Lebanon crisis: debt default is 'virtually certain'
Investors holding Lebanese bonds are expecting the worst, as years of financial mismanagement may well push the country to default on its debt for the first time in its history. Natasha Turak CNBC.com.
International Monetary Fund officials have been called in to help find a solution to manage Lebanon’s overwhelming debt — some 160% of GDP, the highest ratio in the world — amid the worst financial crisis since the Mediterranean country’s brutal 1975-90 civil war and months of popular protests.
Lebanon was hit with a double downgrade over the weekend by two of the world’s largest ratings agencies, dragging its sovereign credit rating further into junk territory. Moody’s and S&P Global Ratings downgraded Lebanon’s long-term foreign currency rating to Ca and CC, respectively — both of which are ten levels below investment grade. The country is now rated lower than Argentina and the Democratic Republic of Congo.
“As a consequence of severe fiscal, external, and political pressures, we believe a distressed exchange or unilateral default on Lebanon’s commercial debt is virtually certain at this point,” an analyst report from S&P Global said last week. The report followed Nabih Berri, Lebanon’s speaker of parliament, saying last week that a debt restructuring would be the “best outcome.”
As the deadline looms for Lebanon’s $1.2 billion Eurobond, maturing March 9, the bond’s price has whipsawed from 90 cents in the dollar in early February to a record low 53 cents last week, with the yield on those eurobonds surpassing 1,000%. The lira, officially pegged to the dollar, has plummeted 40% on the black market as local banks ration dollars necessary for imports of food, medicine and other essential goods.
“They’ll have to restructure; it’s inevitable,” Mohamad Faour, a Lebanese finance research fellow at University College Dublin, told CNBC. “Right now they’re burning through reserves to pay off debt and that’s a classic sign of imminent default. The question is more about the ‘when’ rather than the ‘if’.”
How did Lebanon get here?
“You’re in the middle of a banking crisis, a currency crisis, a debt crisis, and all of that has led to an economic crisis,” Nafez Zouk, a Lebanon expert and emerging markets strategist at Oxford Economics, told CNBC via phone. “It’s not every day that you have a country having to deal with all of those things at once.”
Lebanon has suffered for years from low growth, high unemployment and rampant corruption — it’s ranked 137 out of 180 countries on Transparency International’s 2019 Corruption Perception Index.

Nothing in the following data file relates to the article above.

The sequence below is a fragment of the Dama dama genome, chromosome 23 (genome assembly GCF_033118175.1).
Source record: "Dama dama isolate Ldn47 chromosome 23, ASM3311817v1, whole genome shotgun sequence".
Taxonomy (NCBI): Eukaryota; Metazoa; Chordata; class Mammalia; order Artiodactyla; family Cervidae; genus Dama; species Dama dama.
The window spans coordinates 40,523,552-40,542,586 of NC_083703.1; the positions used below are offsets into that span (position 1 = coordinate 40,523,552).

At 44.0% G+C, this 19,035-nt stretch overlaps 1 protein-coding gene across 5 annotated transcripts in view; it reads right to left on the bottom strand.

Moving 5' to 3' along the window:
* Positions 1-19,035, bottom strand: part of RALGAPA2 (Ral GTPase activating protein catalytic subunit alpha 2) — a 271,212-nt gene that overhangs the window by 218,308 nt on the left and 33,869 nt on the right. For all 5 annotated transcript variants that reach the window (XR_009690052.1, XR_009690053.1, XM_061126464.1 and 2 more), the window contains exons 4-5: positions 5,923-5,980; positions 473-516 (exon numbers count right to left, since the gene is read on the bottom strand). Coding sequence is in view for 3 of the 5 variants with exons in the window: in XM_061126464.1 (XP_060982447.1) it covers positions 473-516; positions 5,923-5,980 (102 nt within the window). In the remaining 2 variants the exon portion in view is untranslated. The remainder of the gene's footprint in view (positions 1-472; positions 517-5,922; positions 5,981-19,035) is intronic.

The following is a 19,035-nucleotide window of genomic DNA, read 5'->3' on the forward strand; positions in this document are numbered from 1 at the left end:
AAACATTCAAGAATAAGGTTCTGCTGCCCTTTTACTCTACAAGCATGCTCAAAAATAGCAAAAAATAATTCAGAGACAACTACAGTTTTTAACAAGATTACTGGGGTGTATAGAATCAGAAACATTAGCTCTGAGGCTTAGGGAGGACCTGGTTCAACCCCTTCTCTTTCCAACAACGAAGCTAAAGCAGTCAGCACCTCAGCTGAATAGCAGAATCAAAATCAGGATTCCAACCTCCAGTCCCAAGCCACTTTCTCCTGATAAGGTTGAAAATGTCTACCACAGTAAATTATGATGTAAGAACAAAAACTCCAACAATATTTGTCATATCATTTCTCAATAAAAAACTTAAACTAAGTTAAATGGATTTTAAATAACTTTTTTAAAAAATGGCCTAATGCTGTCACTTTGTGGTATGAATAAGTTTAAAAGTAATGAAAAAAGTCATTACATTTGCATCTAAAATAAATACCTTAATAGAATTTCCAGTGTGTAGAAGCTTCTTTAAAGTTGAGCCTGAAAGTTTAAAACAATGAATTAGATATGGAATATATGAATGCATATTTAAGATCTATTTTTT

“Financial engineering” by the central bank is also to blame, many economists say, which involved luring dollar deposits from local banks at high interest rates — often upwards of 15% — to finance the government’s spending.
Lebanon “lived beyond its means” for years, Zouk explained, running twin deficits — in both the government’s budget balance and the current account balance — something that required a certain amount of investor confidence to sustain. But in recent years, that confidence has dried up, and so have capital inflows.
“So now we’re at the point where we have a dollarized economy, and there are no more dollars left in the system,” Zouk said. “No more dollars in the system to pay back the debt, no more dollars in the system to import, no more dollars to pay people’s deposits back.”
Critics of the central bank and its policies call it a Ponzi scheme: taking fresh money from the new depositors to keep paying off the old ones. “It’s like the housing bubble,” Zouk said. “You can keep doing this as long as prices stay up, but as soon as deposits slow down or stop, then you’re screwed. And now we’re screwed.”
A capital ‘wipe out’ for local banks?
Lebanon’s banks also have a staggering proportion of exposure to the country’s sovereign debt: roughly 70% of Lebanese banks’ assets are sovereign and central bank debt instruments. This means that “a default is likely to wipe out the capital of most local banks,” Faour said.
Of Lebanon’s $30 billion worth of international bonds, two-thirds are held by local banks and the central bank, while about one-third is held by foreign investors. Moody’s predicted that a debt restructuring plan for Lebanon would likely include bond writedowns to the tune of 35% to 65% of face value.
“That $30 billion, you need to pay it back. And we’ve gotten to the point where it’s becoming very clear that we cannot repay that money,” Zouk said.
Western and Gulf allies have made clear that any potential aid to the country needs to be contingent on a viable and convincing reform plan, and so far, they aren’t convinced.
Some economists have argued for an immediate repayment of the March 9 eurobond, which will be followed by further eurobond payments due in April and June. But Lebanon is starting to burn through its reserves, which many in the country argue should be kept for funding its import needs rather than paying foreign creditors.
As Lebanon’s current $30 billion in foreign reserves is gradually being depleted — and analysts estimate $1 billion to $2 billion in foreign currency is leaving the country on a monthly basis — Zouk believes a soft default needs to happen now, with a reform plan backed by the IMF, before the situation becomes more dire.
“From a macro perspective that debt should be restructured ASAP before we really have a knife to our throat. Before it’s too late and there are literally no reserves left to do anything,” he added.
Originally published on CNBC by Natasha Turak. Full article can be found here.